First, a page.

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Putin and Erdogan, the dissimilar twins…

Putin and Erdogan, the dissimilar twins…

31. 09. 2016. Turkey-Russia. Portrait of two men with very similar rhetoric and style of power, but whose background and personalities have little resemblance.

After a period of major tensions due to diverging views on Syria and after a Turkish F16 shot down a Russian bomber aircraft in late November 2015, President Erdogan met President Putin on 9th August at the Kremlin so as to illustrate the reestablishment of bilateral relations between the two countries. Now the two men are supposed to meet on the 10th of october in Turkey.

How much are Erdogan and Putin similar or dissimilar?

Cold as a steel blade, inscrutable, Putin masters his emotions and knows when to turn on the charm. At the KGB, he learnt how to first put his interlocutor at ease before dealing a final blow. According to Maris Mendras, a political scientist at the French National Centre for Scientific Research CNRS and International Investigation Centre CERI: “When he lets go, Putin has no qualms about hitting below the belt, and on occasions renews with the slang that KGB members use among themselves”. In his book “La France russe” (“Russian France”) French journalist Nicolas Hénin describes how The Kremlin communication services are selling a calendar targeting a feminine public of almost erotic content as it shows Putin displaying his muscles on every page.

It is hard to imagine a similar Turkish counterpart. On this topic, and in so far as anything can be known about it, Erdogan is more the psycho-rigid type who holds back. Sanguine and prone to tremendous bursts of anger, Turkey’s strongman does not really try to please anybody beyond his constituency, neither does he try and adjust to his interlocutor.

The armed forces – under the charm or maybe not

Erdogan’s main challenge remains that of controlling the Turkish state security apparatus while, in Russia, it is totally behind Putin. The latter is said to have enjoyed the support of reliable networks at the FSB (Russian Federation Federal Security Service) and at inside the Kremlin, but not necessarily with the Army (long-time rivalry between the FSB and the Army), which he nevertheless enticed on his side with the second war in Chechnya.

Ever since he got into power, Erdogan has relied on the police force, whose workforce he increased and whose equipment he upgraded. After a first series of purges which he conducted between 2009 and 2014 that targeted military cadres, he was far from having established relations of mutual trust between him and the army. The 15th July 2016 attempted coup revealed this lack of trust and provided him with the opportunity to purge and thoroughly restructure the armed forces.

Personality cult

Being at the focus of a real personality cult, both men have woven an initiatory legend/narrative around themselves.

Erdogan enjoys making his the image of a “kabadayi”, that is, a tough man, kingpin of the neighbourhood, self-proclaimed champion of the honour of the inhabitants – sometimes brutal, contemptuous of the law though respectful of street laws. According to political scientist Bahadir Türk, this provides the Turkish President with the opportunity to “ conceal with the appearances of legitimacy his outbursts of anger thus making them acceptable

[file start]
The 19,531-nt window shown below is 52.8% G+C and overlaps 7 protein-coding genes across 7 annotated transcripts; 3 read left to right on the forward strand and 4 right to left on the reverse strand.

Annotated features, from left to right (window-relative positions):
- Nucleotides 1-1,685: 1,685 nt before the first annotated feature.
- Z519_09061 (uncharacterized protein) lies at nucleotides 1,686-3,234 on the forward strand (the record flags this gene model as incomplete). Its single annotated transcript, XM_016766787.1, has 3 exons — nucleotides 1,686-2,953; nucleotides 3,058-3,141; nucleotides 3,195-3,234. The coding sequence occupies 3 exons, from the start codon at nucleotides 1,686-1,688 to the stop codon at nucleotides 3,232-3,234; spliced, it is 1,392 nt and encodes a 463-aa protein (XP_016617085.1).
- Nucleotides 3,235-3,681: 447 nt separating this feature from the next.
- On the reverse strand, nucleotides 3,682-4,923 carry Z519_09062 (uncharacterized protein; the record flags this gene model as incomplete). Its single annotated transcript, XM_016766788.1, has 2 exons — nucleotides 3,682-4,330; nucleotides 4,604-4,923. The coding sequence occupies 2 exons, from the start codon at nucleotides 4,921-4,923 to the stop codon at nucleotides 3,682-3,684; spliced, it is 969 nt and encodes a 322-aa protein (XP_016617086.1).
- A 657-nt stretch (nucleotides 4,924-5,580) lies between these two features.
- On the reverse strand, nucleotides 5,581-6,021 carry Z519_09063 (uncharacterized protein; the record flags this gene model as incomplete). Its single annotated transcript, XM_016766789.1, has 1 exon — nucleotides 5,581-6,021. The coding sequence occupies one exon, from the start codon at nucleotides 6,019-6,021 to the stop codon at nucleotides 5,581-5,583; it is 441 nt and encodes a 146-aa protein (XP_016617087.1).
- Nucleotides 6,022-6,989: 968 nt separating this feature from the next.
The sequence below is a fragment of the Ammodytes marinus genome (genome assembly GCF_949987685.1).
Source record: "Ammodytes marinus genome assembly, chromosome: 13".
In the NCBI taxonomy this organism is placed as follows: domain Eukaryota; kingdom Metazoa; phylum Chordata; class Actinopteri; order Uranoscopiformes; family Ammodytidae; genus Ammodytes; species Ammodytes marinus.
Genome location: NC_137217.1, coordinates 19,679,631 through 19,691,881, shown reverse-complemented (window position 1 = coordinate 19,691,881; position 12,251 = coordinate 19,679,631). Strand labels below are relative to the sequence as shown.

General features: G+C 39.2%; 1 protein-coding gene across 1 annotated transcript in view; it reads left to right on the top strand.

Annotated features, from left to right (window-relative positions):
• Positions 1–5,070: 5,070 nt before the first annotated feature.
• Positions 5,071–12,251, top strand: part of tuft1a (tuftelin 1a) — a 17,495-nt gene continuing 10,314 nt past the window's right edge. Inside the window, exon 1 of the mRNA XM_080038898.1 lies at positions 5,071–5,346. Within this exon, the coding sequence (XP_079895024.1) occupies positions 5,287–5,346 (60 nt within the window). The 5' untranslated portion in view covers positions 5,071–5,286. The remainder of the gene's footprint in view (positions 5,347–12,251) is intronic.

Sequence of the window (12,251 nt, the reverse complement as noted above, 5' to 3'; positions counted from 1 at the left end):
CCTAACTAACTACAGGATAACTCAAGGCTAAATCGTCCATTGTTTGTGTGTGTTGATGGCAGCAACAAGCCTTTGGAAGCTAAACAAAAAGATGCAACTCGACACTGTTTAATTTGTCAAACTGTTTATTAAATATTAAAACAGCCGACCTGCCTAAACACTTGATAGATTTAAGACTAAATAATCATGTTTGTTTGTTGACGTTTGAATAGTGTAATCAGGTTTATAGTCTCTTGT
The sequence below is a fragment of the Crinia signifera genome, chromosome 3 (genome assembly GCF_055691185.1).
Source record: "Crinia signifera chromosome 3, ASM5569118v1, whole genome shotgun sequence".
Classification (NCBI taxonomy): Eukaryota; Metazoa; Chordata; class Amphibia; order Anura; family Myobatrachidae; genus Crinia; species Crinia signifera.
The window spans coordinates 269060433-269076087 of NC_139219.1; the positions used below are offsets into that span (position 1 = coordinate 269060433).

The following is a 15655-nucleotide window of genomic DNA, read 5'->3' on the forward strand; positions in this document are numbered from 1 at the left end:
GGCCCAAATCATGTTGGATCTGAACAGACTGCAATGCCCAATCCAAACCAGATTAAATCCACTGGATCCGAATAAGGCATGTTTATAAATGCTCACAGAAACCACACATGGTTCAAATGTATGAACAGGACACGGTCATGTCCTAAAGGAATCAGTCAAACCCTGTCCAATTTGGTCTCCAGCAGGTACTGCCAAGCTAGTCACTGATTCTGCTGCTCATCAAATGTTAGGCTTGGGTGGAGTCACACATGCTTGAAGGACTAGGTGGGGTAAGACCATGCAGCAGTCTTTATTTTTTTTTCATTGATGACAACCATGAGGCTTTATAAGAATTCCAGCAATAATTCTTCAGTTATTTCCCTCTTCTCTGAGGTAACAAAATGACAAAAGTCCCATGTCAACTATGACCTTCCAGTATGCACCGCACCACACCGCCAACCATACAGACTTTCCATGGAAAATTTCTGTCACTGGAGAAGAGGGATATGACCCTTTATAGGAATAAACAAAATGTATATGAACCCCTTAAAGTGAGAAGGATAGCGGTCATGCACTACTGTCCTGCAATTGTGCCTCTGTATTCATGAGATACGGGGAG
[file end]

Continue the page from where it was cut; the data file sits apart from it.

Whereas Putin recounts with satisfaction his supposed visit, aged only 16, to the KGB HQ in Leningrad, in order to offer his services.  French philosopher Michel Eltchaninoff, author of “Dans la tête de Vladimir Poutine” (“Inside Vladimir Putin’s Headspace”) writes that this legend allows the Russian president to perpetuate “the image of a noble and romantic spy and to throw into oblivion Stalin’s hundred of thousands of political victims, as well as the merciless hunting down of dissidents and other deviants to which he most certainly contributed.

Anti-communists, but for different reasons

Both of them are children from the Cold War, but coming from different sides of the Iron Curtain. This says a lot about the different roots of their respective anti-communism. In the biography they wrote on Erdogan, Nicolas Cheviron and Jean-François Pérouse explain that at that time, Muslim religious feelings were mobilised against any form of political commitment to the left. And this marked Erdogan for life.

A member of the secret police, Putin was ideally placed to see for himself the backwardness of the communist bloc. He quickly grasped what were the levels of corruption of the Party leaders, and how to hinder their actions, recounts Michel Eltchaninoff. Thus his opposition to Marxist-Leninist ideology.

Nationalist, plotter and vengeful

According to Alexis Prokopiev, co-author of a book on the other aspects of Russia, “Despite all the differences between Putin and Erdogan , one finds a similar determination to have people believe that a criticism against them amounts to a criticism against their countries. They hold similar discourses on traitors and enemies, a warrior type of discourse that goes along with the demonization of yesterday’s useful friend into today’s new enemy and, in the end, similar grounds for accusations against opponents”. Alexis Prokopiev thus concludes: “Sometimes, when I am listening to them, I feel like I am listening to the same person”.

“Sometimes, when I am listening to them, I have the feeling I am listening to the same person” Alexis Prokopiev, co-author of a work on the other aspects of Russia

Elected into power at the turn of the century, both men first got their country through an economic recovery plan, which attracted foreign investors and contributed to get them the support of liberals.  But the war effort and the collapse of oil prices for Russia, and the crash of the tourism industry for Turkey, altogether mean a situation that, today, is far less prosperous. Both men then developed a rhetoric, which over the years became increasingly nationalistic, conspiracy obsessed, vengeful and imperialistic. The glorious history of their respective countries, along with the prestige of their distant predecessors, whether Tsars or Sultans, play key roles.